We’ve all been there. You start a search campaign. After a few days of seeing conversions, you get excited, really excited. You start seeing money jumping out of your PPC management software, and your heart rate goes up. In all of this excitement, a question pops into your mind. What about the display pay per click? Can I jump in?
Well, yes and no. Here are some questions to lead you to the right answer:
Is your search cost/conversion where you want it?
Oftentimes, when first starting a campaign, search cost/conversion is not in its target range. That’s okay and in many cases normal. However, believing that the display network is going to bring down the cost/conversion is a common mistake. Although oftentimes having lower CPCs and more clicks, display advertising (yes, even managed display) usually has much lower quality traffic who are not ready to convert. That means higher cost/conversion and sometimes a very fearful shriek from first time PPC managers.
Do you have a defined goal for the display network?
It is okay if you are a first time user trying out PPC bid management, but display is a different creature than search, which means the way you treat the bidding and the management may be somewhat different. Often times the best bet is to allocate a small budget at first to a campaign with automatic placements. See what happens and then react with optimization.
Are your ad copies ready?
Display means that people aren’t searching for you, so be ready to give away more. The perfect way to do that is with smart ad copy management. Whether that is bigger promotions or more intriguing copy, you have to be ready to lasso in the traffic.
Display shouldn’t be scary, but beware of the greed shark. It can bite the best of us. So, hang out in search so you are ready to dive in to display when you do.
Welcome back for this week’s PPC management round-up. We’ve got a good mix of articles for you today, including some in-depth technical ones on using Excel for PPC and lowering CPA, and some more general interest ones on different Google bid strategies, negatives, and more. Read on for the best of this week’s PPC articles!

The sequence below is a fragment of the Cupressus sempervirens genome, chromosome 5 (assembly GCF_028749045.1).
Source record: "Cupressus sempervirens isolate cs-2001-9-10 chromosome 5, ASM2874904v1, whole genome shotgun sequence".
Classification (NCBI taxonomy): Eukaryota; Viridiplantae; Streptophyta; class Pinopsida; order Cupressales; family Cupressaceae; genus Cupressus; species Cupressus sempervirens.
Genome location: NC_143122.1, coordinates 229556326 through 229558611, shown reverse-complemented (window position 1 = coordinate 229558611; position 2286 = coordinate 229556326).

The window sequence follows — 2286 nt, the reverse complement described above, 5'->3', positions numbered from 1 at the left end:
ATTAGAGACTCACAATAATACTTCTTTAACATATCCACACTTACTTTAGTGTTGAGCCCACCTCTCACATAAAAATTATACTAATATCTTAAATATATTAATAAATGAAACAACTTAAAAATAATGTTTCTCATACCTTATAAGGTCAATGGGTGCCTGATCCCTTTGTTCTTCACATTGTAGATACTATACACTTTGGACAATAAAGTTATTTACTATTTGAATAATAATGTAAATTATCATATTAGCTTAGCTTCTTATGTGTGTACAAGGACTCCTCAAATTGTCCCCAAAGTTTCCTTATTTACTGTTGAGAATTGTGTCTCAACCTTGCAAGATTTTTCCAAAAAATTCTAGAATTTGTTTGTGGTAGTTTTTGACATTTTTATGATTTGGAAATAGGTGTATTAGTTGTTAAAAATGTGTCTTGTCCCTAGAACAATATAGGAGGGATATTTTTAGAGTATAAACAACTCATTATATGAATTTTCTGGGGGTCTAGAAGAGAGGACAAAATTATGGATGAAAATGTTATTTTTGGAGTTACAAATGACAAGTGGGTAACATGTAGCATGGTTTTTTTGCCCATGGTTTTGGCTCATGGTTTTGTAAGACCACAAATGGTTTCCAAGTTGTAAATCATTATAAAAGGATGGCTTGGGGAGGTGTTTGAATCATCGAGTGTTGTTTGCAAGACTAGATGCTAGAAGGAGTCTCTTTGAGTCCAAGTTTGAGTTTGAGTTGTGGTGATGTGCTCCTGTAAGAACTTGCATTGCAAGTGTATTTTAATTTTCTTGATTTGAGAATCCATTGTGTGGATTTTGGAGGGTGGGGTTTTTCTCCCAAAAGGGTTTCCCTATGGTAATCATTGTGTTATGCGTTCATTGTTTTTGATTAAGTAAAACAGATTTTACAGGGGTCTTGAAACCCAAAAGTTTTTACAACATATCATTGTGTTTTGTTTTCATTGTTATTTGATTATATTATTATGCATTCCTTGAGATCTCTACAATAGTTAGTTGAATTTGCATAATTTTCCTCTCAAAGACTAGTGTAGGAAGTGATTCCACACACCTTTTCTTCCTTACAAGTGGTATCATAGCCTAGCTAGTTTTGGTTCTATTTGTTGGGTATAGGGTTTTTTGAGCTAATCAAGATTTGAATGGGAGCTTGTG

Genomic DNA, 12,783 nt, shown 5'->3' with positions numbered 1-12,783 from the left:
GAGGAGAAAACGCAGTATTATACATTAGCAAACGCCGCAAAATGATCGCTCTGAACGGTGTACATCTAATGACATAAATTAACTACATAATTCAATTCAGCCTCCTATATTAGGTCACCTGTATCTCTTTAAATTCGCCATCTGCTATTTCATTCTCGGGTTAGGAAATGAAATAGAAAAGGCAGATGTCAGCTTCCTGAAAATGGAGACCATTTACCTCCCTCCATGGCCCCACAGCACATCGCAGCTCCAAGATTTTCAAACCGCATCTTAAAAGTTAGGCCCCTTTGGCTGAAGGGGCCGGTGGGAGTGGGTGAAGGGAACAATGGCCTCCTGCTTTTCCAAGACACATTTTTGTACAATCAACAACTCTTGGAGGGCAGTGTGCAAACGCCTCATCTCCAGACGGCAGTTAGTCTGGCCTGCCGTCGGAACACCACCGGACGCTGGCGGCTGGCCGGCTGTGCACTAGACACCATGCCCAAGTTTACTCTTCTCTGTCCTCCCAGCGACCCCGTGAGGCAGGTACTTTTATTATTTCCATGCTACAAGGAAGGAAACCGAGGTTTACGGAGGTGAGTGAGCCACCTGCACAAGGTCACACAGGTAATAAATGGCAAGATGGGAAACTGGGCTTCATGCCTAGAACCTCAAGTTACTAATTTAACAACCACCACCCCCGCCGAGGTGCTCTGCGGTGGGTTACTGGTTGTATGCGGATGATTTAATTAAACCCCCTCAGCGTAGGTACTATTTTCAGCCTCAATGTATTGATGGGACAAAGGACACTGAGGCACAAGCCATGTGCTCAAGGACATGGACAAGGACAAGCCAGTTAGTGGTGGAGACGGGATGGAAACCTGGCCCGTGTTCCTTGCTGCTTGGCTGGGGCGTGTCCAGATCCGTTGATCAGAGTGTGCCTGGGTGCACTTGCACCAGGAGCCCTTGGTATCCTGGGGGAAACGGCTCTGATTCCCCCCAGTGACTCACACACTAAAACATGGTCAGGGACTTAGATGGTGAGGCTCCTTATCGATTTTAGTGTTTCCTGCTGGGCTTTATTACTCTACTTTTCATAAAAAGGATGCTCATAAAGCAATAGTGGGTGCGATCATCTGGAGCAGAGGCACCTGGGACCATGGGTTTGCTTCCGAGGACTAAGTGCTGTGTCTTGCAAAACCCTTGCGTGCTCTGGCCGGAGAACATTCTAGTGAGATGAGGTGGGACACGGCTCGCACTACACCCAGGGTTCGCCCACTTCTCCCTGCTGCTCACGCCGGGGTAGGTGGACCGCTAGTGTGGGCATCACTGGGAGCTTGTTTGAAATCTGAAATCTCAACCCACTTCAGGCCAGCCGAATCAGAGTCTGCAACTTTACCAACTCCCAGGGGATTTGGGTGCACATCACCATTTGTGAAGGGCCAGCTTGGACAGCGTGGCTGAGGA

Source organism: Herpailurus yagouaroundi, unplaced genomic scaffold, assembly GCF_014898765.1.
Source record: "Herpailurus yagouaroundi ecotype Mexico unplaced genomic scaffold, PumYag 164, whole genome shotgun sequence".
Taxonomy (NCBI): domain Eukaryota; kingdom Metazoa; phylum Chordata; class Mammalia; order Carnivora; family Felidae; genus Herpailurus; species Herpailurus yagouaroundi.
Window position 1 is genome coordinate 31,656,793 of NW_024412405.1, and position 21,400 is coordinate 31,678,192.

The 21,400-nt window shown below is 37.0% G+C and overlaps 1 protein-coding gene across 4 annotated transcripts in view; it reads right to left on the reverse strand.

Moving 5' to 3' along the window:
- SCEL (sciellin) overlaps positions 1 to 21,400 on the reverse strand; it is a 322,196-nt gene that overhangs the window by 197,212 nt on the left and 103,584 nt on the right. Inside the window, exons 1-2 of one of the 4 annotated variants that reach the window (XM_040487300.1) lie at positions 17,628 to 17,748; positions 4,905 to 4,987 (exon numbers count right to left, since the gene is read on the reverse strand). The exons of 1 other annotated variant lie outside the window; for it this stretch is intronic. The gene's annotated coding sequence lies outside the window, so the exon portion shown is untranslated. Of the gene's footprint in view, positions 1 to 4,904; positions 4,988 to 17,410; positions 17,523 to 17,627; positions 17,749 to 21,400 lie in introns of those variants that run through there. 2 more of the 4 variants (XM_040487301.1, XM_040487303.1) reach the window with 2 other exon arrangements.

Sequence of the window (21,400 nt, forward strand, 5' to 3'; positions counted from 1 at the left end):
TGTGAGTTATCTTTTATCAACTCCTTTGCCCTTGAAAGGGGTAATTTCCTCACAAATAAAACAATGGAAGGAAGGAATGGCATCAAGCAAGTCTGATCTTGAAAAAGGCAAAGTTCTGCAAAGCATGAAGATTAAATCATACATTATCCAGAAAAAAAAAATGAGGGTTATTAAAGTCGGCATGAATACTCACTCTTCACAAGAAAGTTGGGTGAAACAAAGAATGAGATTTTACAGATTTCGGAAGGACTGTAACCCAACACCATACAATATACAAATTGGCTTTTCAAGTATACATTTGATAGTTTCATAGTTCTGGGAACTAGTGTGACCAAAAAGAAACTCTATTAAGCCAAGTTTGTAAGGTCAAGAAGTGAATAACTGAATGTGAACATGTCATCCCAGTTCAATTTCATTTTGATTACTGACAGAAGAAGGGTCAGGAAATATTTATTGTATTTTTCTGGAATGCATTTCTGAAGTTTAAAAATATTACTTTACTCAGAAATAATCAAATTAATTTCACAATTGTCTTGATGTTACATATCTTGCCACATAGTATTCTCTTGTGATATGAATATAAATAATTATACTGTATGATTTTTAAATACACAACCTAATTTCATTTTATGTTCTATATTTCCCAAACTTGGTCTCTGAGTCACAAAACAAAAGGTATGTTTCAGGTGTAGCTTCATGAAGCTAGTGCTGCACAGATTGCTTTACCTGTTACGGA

To start things off, John Lee at Search Engine Watch looks at Google bid strategies (max CPC, enhanced CPC, and conversion optimizer) and how to transition from one to another and why. He walks us through the basics, starting with the default max CPC setting, and shows us what to watch out for when switching to a different strategy.
Next, Chad Summerhill at PPC Summit offers a detailed tutorial on using Excel formulas for PPC. If you haven’t figured out how to turn Google Adwords Editor and Excel into a powerful duo, it’s time to start moving beyond VLOOKUP.
Next, Tom Demers over at Wordstream gives us five ways to lower CPA. No, not your tax person — your cost per action. We love Tom’s straightforward approach and his emphasis on the bottom line, which businesses overlook with surprising frequency.
Do you have a systematic method of adding negative keywords? If not, it’s worth the time to develop one. Geordie Carswell at PPC Blog offers some of his favorite research tools and strategies for adding negatives, along with some basic advice. Negatives are still a great way to improve the quality of your clicks.